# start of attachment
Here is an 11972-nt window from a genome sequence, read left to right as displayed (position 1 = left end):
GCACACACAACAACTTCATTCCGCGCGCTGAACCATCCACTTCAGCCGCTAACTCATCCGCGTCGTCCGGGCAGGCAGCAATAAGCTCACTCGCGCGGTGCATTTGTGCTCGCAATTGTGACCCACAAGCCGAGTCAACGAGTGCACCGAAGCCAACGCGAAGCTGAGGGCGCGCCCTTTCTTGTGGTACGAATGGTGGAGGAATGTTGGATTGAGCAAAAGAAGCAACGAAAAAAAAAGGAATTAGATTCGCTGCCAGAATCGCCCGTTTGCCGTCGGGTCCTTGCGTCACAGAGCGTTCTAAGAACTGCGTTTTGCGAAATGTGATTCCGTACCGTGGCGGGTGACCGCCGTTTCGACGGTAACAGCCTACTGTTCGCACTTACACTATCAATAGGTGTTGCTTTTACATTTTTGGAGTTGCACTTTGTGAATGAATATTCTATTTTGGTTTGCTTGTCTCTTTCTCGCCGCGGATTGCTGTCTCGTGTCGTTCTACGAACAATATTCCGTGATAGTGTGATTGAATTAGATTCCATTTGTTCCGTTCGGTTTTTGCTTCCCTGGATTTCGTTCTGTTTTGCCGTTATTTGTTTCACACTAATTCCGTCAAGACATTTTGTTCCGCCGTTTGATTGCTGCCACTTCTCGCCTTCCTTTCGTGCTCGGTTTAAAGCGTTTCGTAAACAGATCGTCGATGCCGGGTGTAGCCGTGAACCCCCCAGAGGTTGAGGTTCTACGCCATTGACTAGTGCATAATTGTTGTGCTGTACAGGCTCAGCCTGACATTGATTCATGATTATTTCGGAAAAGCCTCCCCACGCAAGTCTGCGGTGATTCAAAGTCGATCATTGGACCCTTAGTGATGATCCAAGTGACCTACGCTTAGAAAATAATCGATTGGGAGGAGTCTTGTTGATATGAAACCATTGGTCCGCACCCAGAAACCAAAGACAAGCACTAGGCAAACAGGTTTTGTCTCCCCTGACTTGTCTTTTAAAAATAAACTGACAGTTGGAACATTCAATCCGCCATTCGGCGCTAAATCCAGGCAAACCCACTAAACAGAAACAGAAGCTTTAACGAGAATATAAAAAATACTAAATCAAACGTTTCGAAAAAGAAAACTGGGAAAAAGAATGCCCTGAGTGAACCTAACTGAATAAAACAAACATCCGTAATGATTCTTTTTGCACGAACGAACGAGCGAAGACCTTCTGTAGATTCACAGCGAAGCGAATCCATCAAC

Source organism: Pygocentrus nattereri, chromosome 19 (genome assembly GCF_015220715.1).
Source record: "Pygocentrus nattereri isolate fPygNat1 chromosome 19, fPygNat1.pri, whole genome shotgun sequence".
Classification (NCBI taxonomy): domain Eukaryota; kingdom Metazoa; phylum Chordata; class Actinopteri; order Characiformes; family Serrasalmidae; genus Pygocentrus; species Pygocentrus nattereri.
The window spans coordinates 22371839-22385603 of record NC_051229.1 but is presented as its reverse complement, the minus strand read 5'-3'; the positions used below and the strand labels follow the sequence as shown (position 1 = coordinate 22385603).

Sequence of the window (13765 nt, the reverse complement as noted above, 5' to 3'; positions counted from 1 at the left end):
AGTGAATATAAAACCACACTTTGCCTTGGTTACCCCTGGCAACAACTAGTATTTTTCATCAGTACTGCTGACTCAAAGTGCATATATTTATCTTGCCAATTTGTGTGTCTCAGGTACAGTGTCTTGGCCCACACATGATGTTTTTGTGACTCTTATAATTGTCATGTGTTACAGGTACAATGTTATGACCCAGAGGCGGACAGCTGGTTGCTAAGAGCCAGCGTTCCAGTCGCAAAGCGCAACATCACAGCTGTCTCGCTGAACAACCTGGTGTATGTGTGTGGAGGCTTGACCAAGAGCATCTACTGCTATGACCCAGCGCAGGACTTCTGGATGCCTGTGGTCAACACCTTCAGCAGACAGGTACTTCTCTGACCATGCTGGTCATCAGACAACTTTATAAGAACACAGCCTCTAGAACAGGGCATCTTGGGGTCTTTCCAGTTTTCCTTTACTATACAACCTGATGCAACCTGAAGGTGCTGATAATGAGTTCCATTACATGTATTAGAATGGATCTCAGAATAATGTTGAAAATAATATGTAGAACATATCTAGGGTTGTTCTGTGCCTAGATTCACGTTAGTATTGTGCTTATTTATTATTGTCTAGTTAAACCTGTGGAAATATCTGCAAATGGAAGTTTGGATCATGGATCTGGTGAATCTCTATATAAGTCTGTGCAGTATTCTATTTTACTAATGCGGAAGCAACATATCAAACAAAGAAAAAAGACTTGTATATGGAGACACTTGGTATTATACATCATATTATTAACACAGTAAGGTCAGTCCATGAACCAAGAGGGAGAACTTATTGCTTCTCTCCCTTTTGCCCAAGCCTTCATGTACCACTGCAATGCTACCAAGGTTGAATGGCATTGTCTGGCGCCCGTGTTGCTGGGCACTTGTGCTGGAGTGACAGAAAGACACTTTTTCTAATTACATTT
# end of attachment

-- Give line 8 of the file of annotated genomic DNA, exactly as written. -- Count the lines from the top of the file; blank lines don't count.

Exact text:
AGTGAATATAAAACCACACTTTGCCTTGGTTACCCCTGGCAACAACTAGTATTTTTCATCAGTACTGCTGACTCAAAGTGCATATATTTATCTTGCCAATTTGTGTGTCTCAGGTACAGTGTCTTGGCCCACACATGATGTTTTTGTGACTCTTATAATTGTCATGTGTTACAGGTACAATGTTATGACCCAGAGGCGGACAGCTGGTTGCTAAGAGCCAGCGTTCCAGTCGCAAAGCGCAACATCACAGCTGTCTCGCTGAACAACCTGGTGTATGTGTGTGGAGGCTTGACCAAGAGCATCTACTGCTATGACCCAGCGCAGGACTTCTGGATGCCTGTGGTCAACACCTTCAGCAGACAGGTACTTCTCTGACCATGCTGGTCATCAGACAACTTTATAAGAACACAGCCTCTAGAACAGGGCATCTTGGGGTCTTTCCAGTTTTCCTTTACTATACAACCTGATGCAACCTGAAGGTGCTGATAATGAGTTCCATTACATGTATTAGAATGGATCTCAGAATAATGTTGAAAATAATATGTAGAACATATCTAGGGTTGTTCTGTGCCTAGATTCACGTTAGTATTGTGCTTATTTATTATTGTCTAGTTAAACCTGTGGAAATATCTGCAAATGGAAGTTTGGATCATGGATCTGGTGAATCTCTATATAAGTCTGTGCAGTATTCTATTTTACTAATGCGGAAGCAACATATCAAACAAAGAAAAAAGACTTGTATATGGAGACACTTGGTATTATACATCATATTATTAACACAGTAAGGTCAGTCCATGAACCAAGAGGGAGAACTTATTGCTTCTCTCCCTTTTGCCCAAGCCTTCATGTACCACTGCAATGCTACCAAGGTTGAATGGCATTGTCTGGCGCCCGTGTTGCTGGGCACTTGTGCTGGAGTGACAGAAAGACACTTTTTCTAATTACATTT